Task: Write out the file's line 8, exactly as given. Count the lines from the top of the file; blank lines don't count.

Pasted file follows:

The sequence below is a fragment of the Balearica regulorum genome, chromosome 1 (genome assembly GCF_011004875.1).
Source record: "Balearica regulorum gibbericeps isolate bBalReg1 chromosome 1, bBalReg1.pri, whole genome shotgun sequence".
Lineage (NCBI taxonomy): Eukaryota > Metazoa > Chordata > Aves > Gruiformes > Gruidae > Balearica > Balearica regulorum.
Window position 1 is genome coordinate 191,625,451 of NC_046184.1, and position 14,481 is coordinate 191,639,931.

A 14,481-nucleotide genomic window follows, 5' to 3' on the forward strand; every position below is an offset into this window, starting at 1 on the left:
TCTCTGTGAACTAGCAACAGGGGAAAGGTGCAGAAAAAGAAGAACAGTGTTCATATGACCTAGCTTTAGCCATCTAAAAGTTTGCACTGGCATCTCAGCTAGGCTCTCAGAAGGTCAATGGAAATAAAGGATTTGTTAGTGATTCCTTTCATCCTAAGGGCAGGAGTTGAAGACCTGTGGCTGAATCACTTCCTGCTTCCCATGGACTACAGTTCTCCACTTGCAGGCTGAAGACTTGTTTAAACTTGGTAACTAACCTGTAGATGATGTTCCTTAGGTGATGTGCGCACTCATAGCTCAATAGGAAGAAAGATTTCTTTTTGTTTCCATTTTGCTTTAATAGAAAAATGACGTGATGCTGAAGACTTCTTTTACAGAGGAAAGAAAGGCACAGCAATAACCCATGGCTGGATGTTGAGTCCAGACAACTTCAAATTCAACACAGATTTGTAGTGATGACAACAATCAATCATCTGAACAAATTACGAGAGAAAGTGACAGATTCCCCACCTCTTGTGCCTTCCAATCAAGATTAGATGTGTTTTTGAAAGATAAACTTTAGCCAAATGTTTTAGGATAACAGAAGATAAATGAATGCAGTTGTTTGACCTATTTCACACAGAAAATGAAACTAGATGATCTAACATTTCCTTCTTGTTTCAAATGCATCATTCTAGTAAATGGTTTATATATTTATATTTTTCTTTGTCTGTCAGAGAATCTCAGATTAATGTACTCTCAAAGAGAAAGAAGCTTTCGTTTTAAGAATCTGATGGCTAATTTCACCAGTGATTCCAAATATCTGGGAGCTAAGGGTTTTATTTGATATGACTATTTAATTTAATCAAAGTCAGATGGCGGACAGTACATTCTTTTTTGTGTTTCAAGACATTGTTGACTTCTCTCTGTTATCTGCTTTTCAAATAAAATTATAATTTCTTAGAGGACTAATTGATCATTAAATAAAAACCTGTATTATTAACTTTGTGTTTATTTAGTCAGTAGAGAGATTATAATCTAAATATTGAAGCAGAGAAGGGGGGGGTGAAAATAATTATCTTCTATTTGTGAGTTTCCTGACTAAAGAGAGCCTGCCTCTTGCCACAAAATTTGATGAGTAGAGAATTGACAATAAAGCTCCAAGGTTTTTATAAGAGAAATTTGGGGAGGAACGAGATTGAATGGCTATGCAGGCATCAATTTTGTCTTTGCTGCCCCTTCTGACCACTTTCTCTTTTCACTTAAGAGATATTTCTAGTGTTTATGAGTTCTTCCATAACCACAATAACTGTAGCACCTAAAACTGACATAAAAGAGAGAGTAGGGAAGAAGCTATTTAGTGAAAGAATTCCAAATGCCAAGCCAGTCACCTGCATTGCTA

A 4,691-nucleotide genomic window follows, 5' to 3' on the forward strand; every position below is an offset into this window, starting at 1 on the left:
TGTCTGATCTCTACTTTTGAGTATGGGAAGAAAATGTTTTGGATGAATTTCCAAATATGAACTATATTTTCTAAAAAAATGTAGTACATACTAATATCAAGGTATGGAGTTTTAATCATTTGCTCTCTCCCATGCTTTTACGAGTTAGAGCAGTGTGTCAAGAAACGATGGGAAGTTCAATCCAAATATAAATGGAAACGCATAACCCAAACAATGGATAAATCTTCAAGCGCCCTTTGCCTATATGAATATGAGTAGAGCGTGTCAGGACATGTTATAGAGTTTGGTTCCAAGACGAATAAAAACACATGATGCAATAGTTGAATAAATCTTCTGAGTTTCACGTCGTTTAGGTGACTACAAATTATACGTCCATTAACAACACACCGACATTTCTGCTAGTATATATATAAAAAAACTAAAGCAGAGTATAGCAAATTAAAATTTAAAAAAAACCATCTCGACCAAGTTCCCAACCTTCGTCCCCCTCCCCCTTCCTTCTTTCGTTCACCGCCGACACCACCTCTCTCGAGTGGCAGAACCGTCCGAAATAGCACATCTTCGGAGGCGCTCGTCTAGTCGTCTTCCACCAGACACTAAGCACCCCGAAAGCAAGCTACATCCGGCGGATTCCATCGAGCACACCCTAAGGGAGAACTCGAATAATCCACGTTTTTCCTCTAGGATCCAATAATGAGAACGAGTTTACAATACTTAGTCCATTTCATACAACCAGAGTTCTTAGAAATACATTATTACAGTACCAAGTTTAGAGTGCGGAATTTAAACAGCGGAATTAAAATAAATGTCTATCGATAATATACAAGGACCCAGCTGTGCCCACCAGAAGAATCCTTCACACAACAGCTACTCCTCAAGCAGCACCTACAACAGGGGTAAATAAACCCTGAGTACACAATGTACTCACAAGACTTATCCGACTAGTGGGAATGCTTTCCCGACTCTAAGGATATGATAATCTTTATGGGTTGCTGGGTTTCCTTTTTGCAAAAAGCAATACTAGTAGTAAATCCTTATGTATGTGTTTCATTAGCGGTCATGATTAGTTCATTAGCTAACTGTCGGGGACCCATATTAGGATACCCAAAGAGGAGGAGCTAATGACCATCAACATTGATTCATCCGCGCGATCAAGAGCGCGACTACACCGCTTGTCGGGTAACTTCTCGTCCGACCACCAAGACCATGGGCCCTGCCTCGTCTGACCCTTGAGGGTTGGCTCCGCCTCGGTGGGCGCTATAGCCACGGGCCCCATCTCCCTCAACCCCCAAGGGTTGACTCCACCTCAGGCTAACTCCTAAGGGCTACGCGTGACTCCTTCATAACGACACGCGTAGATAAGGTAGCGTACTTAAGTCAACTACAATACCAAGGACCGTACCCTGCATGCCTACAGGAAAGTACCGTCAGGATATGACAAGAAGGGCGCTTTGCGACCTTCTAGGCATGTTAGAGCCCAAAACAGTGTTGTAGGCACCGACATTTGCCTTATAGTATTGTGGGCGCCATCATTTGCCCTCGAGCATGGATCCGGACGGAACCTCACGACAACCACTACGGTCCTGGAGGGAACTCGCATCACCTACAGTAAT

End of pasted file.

TGTCTGATCTCTACTTTTGAGTATGGGAAGAAAATGTTTTGGATGAATTTCCAAATATGAACTATATTTTCTAAAAAAATGTAGTACATACTAATATCAAGGTATGGAGTTTTAATCATTTGCTCTCTCCCATGCTTTTACGAGTTAGAGCAGTGTGTCAAGAAACGATGGGAAGTTCAATCCAAATATAAATGGAAACGCATAACCCAAACAATGGATAAATCTTCAAGCGCCCTTTGCCTATATGAATATGAGTAGAGCGTGTCAGGACATGTTATAGAGTTTGGTTCCAAGACGAATAAAAACACATGATGCAATAGTTGAATAAATCTTCTGAGTTTCACGTCGTTTAGGTGACTACAAATTATACGTCCATTAACAACACACCGACATTTCTGCTAGTATATATATAAAAAAACTAAAGCAGAGTATAGCAAATTAAAATTTAAAAAAAACCATCTCGACCAAGTTCCCAACCTTCGTCCCCCTCCCCCTTCCTTCTTTCGTTCACCGCCGACACCACCTCTCTCGAGTGGCAGAACCGTCCGAAATAGCACATCTTCGGAGGCGCTCGTCTAGTCGTCTTCCACCAGACACTAAGCACCCCGAAAGCAAGCTACATCCGGCGGATTCCATCGAGCACACCCTAAGGGAGAACTCGAATAATCCACGTTTTTCCTCTAGGATCCAATAATGAGAACGAGTTTACAATACTTAGTCCATTTCATACAACCAGAGTTCTTAGAAATACATTATTACAGTACCAAGTTTAGAGTGCGGAATTTAAACAGCGGAATTAAAATAAATGTCTATCGATAATATACAAGGACCCAGCTGTGCCCACCAGAAGAATCCTTCACACAACAGCTACTCCTCAAGCAGCACCTACAACAGGGGTAAATAAACCCTGAGTACACAATGTACTCACAAGACTTATCCGACTAGTGGGAATGCTTTCCCGACTCTAAGGATATGATAATCTTTATGGGTTGCTGGGTTTCCTTTTTGCAAAAAGCAATACTAGTAGTAAATCCTTATGTATGTGTTTCATTAGCGGTCATGATTAGTTCATTAGCTAACTGTCGGGGACCCATATTAGGATACCCAAAGAGGAGGAGCTAATGACCATCAACATTGATTCATCCGCGCGATCAAGAGCGCGACTACACCGCTTGTCGGGTAACTTCTCGTCCGACCACCAAGACCATGGGCCCTGCCTCGTCTGACCCTTGAGGGTTGGCTCCGCCTCGGTGGGCGCTATAGCCACGGGCCCCATCTCCCTCAACCCCCAAGGGTTGACTCCACCTCAGGCTAACTCCTAAGGGCTACGCGTGACTCCTTCATAACGACACGCGTAGATAAGGTAGCGTACTTAAGTCAACTACAATACCAAGGACCGTACCCTGCATGCCTACAGGAAAGTACCGTCAGGATATGACAAGAAGGGCGCTTTGCGACCTTCTAGGCATGTTAGAGCCCAAAACAGTGTTGTAGGCACCGACATTTGCCTTATAGTATTGTGGGCGCCATCATTTGCCCTCGAGCATGGATCCGGACGGAACCTCACGACAACCACTACGGTCCTGGAGGGAACTCGCATCACCTACAGTAAT